For all those worrying about London's 'booming' economy and the urgent need for rebalancing, here's a fascinating lesson from history (sent to me by a colleague* and taken, I believe, from Birmingham 1939-1970. History of Birmingham Volume 3 by A. Sutcliffe and R. Smith):
Birmingham itself was second only to London for the creation of new jobs between 1951 and 1961. Unemployment in Birmingham between 1948 and 1966 rarely exceeded 1%, and only exceeded 2% in one year. By 1961 household incomes in the West Midlands were 13% above the national average, exceeding even than those of London and the South East. Although employment in Birmingham's restricted manufacturing sector shrank by 10% between 1951 and 1966, this was more than made up during the early post-war period for by employment in the service sector, which grew from 35% of the city's workforce in 1951 to 45% in 1966. As the commercial centre of the country's most successful regional economy, Central Birmingham was the main focus outside London for the post-war office building boom. Service sector employment in the Birmingham conurbation grew faster than in any other region between 1953 and 1964, and the same period saw 3 million sq ft of office space constructed in the city centre and Edgbaston. The city's economic boom saw the rapid growth of a substantial merchant banking sector, as major London and international banks established themselves within the city, and professional and scientific services, finance and insurance also grew particularly strongly. However this service sector growth itself attracted government restrictions from 1965. Declaring the growth in population and employment within Birmingham to be a "threatening situation", the incoming Labour Government of 1964 sought "to control the growth of office accommodation in Birmingham and the rest of the Birmingham conurbation before it got out of hand, in the same way as they control the growth of industrial employment". Although the City Council had encouraged service sector expansion during the late 1950s and early 1960s, central government extended the Control of Office Employment Act 1965 to the Birmingham conurbation from 1965, effectively banning all further office development for almost two decades.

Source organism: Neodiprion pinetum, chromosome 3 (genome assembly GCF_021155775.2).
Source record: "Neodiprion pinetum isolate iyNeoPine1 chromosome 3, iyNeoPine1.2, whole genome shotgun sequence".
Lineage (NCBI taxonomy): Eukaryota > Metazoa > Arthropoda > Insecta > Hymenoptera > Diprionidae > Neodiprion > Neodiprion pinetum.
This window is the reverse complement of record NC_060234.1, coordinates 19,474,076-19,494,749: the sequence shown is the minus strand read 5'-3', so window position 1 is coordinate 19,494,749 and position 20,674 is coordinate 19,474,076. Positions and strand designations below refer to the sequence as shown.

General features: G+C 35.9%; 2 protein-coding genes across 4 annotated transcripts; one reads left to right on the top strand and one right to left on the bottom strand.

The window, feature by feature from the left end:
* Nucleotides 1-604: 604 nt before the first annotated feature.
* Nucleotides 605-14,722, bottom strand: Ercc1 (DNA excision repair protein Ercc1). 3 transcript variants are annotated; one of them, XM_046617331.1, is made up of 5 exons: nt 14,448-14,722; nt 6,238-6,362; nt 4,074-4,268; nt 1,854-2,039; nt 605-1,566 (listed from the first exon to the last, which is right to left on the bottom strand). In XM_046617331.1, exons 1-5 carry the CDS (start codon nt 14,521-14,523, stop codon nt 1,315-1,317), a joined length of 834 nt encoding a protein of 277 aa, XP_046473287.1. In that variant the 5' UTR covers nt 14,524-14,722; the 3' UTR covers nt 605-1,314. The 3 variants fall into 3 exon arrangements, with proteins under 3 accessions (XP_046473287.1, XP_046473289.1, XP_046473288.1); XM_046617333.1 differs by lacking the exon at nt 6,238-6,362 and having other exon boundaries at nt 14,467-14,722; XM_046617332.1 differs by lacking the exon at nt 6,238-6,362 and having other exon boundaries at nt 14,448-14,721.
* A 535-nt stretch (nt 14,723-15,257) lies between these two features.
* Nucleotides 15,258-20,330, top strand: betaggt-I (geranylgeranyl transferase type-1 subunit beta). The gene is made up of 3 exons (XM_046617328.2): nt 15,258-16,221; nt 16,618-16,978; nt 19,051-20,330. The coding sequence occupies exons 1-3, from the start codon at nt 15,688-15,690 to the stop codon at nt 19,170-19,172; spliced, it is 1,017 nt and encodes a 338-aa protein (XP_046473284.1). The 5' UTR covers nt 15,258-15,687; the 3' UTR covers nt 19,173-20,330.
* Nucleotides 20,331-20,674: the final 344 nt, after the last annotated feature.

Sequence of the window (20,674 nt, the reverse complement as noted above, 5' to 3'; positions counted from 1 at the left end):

Up until the 1930s it had been a basic assumption of Birmingham's leaders that their role was to encourage the city's growth. Post-war national governments, however, saw Birmingham's accelerating economic success as a damaging influence on the stagnating economies of the North of England, Scotland and Wales, and saw its physical expansion as a threat to its surrounding areas – "from Westminster's point of view was too large, too prosperous, and had to be held in check". A series of measures, starting with the Distribution of Industry Act 1945, aimed to prevent industrial growth in the "Congested Areas" – essentially the booming cities of London and Birmingham – instead encouraging the dispersal of industry to the economically stagnant "Development Areas" in the north and west. The West Midlands Plan, commissioned by the Minister for Town and Country Planning from Patrick Abercrombie and Herbert Jackson in 1946, set Birmingham a target population for 1960 of 990,000, far less than its actual 1951 population of 1,113,000. This meant that 220,000 people would have to leave the city over the following 14 years, that some of the city's industries would have to be removed, and that new industries would need to be prevented from establishing themselves in the city. By 1957 the council had explicitly accepted that it was obliged "to restrain the growth of population and employment potential within the city."
[* update: my colleague tells me that he, in turn, got this from Jon Neale at Jones Lang Lasalle]